Magnus Broo - trumpet
Michael Zerang - drums
Tim Daisy - drums
Devin Hoff - bass
Mikołaj Trzaska - alto sax & bass clarinet
Dave Rempis - alto & tenor sax
Wacław Zimpel - Bb & bass clarinet
Steve Swell - trombone

World Music Day: When music became a language

He might have one of the most packed schedules in the world of music, but that's also the reason composer A R Rahman made it a point to stop and take note of the fact that June 21 was World Music Day. At his KM Music Conservatory, with students, teachers and sister Fathima, director of the school, decided to record a song composed by one of the faculty, sung by a student to commemorate the day.

"We recorded a Sufi qalam written by Munna Shaukat Ali in praise of the murshid or teacher. Both Rahman and Fathima were intent that something long-lasting and memorable be done to mark the day," says Jyoti Nair, senior manager at the Conservatory.

Meanwhile, Alliance Francaise on College Road was all abuzz with its week-long celebration of music. Considering the idea of World Music Day was conceptualised in France in 1976 by American musician Joel Cohen, it's no wonder that the cultural centre's "Fete de la Musique", a collaborative effort between Alliance Francaise of Madras, Goethe- Institut and Unwind Centre, will go on till June 26, featuring a wide range of musicians from India, France, Germany and the United States.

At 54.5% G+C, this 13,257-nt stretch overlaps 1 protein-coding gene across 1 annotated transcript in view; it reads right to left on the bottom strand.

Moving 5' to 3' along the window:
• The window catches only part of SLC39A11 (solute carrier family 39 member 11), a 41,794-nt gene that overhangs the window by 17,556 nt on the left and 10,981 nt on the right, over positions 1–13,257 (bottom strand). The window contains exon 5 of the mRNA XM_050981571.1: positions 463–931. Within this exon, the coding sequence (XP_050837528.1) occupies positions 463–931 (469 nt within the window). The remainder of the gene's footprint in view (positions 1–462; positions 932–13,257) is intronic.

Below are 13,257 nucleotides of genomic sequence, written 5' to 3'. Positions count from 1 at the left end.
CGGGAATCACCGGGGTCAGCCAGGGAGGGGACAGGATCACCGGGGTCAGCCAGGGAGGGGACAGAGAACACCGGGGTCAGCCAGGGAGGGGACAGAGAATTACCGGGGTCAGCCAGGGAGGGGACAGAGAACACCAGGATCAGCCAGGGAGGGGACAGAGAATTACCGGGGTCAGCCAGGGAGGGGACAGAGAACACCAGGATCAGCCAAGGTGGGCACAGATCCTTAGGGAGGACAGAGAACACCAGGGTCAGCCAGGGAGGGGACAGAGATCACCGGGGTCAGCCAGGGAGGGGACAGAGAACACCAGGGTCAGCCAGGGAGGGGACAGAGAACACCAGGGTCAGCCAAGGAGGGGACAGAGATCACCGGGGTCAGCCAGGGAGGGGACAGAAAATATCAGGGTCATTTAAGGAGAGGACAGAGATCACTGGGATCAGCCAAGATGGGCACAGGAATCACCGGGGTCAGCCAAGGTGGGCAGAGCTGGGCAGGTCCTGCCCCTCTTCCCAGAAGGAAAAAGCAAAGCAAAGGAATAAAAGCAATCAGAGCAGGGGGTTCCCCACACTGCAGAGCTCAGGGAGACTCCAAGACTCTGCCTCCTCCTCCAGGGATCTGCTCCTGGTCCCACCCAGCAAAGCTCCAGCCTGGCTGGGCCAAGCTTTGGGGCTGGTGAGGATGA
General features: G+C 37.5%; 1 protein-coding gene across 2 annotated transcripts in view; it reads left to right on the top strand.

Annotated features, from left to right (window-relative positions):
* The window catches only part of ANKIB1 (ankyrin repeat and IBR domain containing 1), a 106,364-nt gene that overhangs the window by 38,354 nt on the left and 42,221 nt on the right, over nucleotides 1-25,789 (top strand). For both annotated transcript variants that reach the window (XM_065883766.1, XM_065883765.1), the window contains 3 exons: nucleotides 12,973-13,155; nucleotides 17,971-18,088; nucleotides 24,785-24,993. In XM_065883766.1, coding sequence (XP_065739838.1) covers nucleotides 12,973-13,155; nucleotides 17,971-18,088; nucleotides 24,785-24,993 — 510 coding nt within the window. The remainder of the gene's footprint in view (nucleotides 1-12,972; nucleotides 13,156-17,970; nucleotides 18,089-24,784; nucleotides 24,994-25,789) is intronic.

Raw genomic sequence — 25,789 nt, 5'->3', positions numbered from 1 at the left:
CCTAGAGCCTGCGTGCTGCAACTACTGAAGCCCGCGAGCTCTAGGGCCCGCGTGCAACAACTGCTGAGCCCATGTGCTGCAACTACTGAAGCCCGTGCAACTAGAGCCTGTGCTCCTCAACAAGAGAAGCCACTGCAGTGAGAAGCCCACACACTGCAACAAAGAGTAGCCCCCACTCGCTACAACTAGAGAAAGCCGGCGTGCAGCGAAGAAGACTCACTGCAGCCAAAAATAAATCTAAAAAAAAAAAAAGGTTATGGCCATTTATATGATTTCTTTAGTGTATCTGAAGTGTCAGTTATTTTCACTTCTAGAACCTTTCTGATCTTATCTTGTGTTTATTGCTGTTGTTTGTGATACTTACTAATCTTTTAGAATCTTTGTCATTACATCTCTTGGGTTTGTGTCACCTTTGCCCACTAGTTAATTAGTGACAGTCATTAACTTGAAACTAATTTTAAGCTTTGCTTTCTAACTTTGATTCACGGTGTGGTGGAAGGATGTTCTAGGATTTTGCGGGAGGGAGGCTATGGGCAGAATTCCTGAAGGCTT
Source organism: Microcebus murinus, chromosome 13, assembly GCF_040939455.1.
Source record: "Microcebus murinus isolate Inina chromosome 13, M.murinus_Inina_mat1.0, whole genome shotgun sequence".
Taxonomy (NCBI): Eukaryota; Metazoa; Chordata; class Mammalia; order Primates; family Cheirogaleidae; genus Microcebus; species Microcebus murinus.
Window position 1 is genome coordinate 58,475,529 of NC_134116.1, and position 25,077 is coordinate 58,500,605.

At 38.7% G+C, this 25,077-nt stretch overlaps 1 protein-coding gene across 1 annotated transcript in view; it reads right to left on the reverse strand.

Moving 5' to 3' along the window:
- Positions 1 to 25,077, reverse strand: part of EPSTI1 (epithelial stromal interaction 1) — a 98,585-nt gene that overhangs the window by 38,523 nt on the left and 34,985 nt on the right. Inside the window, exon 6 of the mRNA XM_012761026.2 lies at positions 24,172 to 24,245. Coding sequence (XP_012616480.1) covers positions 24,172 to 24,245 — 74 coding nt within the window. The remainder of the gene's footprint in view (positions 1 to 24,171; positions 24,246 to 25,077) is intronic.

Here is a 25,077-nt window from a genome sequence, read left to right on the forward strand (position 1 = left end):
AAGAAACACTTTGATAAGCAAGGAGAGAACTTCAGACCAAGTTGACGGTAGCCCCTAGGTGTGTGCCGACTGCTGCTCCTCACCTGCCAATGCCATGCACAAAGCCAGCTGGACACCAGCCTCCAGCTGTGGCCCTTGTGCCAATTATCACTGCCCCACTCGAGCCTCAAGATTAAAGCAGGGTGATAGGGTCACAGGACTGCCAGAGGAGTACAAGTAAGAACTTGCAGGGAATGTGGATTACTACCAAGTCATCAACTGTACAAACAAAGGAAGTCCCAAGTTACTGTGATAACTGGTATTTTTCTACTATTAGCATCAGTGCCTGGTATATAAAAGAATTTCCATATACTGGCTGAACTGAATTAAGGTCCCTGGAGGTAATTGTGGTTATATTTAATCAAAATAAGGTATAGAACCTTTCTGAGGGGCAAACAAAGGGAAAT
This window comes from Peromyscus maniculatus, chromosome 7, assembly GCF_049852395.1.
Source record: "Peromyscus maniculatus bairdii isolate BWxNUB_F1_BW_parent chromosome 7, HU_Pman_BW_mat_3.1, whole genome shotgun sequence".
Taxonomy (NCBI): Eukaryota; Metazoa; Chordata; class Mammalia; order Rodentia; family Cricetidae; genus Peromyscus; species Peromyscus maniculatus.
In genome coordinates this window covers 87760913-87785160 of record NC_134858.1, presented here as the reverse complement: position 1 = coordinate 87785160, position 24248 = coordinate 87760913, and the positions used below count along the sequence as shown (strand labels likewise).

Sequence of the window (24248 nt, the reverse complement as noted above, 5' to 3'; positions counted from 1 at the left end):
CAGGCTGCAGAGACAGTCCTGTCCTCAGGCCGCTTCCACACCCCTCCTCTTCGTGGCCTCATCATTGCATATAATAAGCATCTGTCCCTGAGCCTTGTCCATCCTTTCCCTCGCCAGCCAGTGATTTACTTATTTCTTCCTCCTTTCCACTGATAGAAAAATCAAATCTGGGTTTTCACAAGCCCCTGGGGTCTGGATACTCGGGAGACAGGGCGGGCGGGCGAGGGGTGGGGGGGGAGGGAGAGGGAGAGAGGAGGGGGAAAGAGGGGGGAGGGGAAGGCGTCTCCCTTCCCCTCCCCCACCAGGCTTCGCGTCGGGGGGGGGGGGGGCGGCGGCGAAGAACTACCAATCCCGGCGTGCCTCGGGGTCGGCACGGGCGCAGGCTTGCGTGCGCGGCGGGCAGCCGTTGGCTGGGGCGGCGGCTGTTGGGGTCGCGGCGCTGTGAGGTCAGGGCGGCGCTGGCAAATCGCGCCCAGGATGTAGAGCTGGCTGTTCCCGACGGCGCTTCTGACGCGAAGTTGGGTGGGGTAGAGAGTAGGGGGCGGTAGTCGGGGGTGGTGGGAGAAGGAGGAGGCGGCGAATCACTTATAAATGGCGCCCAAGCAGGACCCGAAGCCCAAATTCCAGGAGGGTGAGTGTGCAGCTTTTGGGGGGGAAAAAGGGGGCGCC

The Alliance Francaise auditorium was packed to the brim with music lovers who came to listen to a medley of jazz, rock, pop and even a choir for a programme that lasted over two hours. People were seen seated along the aisle, on the every bit of floor space available and even standing on the sides of the otherwise 15-seater room as White Lady, Adam and the Fishe-Eyed Poets, El Fe and more performed.

Max Mueller Bhavan saw pianist Anil and singer Vedanth Bharadwaj taking to the stage in a concert for a group of students from a corporation school in Aminjikarai. It was not a one-off concert, says Srinivasan. The concert also saw the launch of a website by NalandaWay and Goethe Institut. The website, Chennai Music Library, is a repertoire of clips of concerts given by various consular offices and cultural centres. Conceptualised by Srinivasan and V Sriram Iyer of NalandaWay, the library is an attempt to help students from underprivileged backgrounds get to know different kinds of music and instruments.